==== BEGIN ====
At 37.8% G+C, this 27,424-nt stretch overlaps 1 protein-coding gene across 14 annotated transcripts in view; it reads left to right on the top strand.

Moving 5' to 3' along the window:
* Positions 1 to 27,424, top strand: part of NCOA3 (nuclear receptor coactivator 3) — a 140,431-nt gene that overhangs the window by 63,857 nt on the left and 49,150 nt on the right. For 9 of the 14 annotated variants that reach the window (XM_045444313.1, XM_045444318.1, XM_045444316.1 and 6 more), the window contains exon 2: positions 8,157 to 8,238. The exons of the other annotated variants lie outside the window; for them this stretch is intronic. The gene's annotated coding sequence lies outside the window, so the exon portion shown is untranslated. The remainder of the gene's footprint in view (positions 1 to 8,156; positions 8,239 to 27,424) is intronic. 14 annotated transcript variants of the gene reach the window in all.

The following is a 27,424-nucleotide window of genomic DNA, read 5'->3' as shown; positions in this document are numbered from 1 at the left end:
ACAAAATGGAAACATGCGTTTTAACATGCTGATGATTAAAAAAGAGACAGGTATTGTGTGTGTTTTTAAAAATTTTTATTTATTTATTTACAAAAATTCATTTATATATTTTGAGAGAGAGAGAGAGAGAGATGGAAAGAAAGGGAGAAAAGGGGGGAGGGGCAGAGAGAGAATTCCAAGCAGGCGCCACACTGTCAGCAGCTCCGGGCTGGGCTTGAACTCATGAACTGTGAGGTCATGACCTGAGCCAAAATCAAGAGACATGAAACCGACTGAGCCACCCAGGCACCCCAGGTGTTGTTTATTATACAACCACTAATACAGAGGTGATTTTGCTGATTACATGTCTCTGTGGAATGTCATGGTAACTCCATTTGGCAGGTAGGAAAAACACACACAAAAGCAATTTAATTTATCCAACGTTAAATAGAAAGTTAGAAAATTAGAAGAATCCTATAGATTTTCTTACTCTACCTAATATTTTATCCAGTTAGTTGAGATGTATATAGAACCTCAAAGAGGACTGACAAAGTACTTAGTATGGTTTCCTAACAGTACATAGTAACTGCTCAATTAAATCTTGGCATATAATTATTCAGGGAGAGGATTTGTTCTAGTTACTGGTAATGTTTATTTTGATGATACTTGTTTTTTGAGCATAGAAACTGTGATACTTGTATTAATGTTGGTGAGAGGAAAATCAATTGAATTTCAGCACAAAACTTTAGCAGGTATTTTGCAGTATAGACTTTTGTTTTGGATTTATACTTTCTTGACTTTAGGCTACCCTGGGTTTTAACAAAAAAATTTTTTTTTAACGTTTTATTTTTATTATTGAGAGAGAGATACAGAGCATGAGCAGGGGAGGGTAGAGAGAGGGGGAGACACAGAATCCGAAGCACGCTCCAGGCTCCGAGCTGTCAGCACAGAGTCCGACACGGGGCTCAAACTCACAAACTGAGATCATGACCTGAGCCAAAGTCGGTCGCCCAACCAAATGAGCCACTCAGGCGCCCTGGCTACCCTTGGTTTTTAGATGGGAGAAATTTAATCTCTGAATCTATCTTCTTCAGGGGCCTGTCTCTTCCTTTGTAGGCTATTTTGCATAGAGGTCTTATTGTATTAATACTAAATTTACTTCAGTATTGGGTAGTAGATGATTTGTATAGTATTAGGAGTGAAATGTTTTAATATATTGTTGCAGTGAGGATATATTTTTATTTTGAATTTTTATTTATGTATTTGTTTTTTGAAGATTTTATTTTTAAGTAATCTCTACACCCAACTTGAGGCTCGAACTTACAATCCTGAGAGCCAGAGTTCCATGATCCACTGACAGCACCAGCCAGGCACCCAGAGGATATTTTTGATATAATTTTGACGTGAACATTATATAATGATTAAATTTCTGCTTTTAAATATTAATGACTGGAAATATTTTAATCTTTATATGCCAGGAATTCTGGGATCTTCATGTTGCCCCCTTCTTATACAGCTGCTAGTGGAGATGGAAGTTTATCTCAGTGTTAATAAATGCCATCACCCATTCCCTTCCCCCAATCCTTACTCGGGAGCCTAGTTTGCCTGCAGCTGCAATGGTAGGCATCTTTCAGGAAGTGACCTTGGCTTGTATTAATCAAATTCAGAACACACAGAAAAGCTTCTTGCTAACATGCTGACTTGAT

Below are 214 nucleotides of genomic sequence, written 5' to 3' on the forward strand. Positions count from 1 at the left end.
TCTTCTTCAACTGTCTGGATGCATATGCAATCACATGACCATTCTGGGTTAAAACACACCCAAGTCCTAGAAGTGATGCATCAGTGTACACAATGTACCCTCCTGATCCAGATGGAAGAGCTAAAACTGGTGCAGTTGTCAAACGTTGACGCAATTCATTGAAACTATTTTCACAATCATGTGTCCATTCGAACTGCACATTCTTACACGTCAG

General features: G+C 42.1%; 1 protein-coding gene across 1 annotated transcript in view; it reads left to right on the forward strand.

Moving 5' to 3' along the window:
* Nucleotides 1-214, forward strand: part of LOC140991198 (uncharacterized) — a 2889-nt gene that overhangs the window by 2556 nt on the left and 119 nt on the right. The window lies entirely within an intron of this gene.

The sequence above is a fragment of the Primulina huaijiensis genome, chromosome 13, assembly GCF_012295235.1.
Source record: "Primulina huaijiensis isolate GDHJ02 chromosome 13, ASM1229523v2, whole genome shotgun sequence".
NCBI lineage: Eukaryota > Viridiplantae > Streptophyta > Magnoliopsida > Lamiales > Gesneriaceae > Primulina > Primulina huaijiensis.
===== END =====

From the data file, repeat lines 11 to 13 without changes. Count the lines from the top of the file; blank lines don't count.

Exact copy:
The sequence above is a fragment of the Primulina huaijiensis genome, chromosome 13, assembly GCF_012295235.1.
Source record: "Primulina huaijiensis isolate GDHJ02 chromosome 13, ASM1229523v2, whole genome shotgun sequence".
NCBI lineage: Eukaryota > Viridiplantae > Streptophyta > Magnoliopsida > Lamiales > Gesneriaceae > Primulina > Primulina huaijiensis.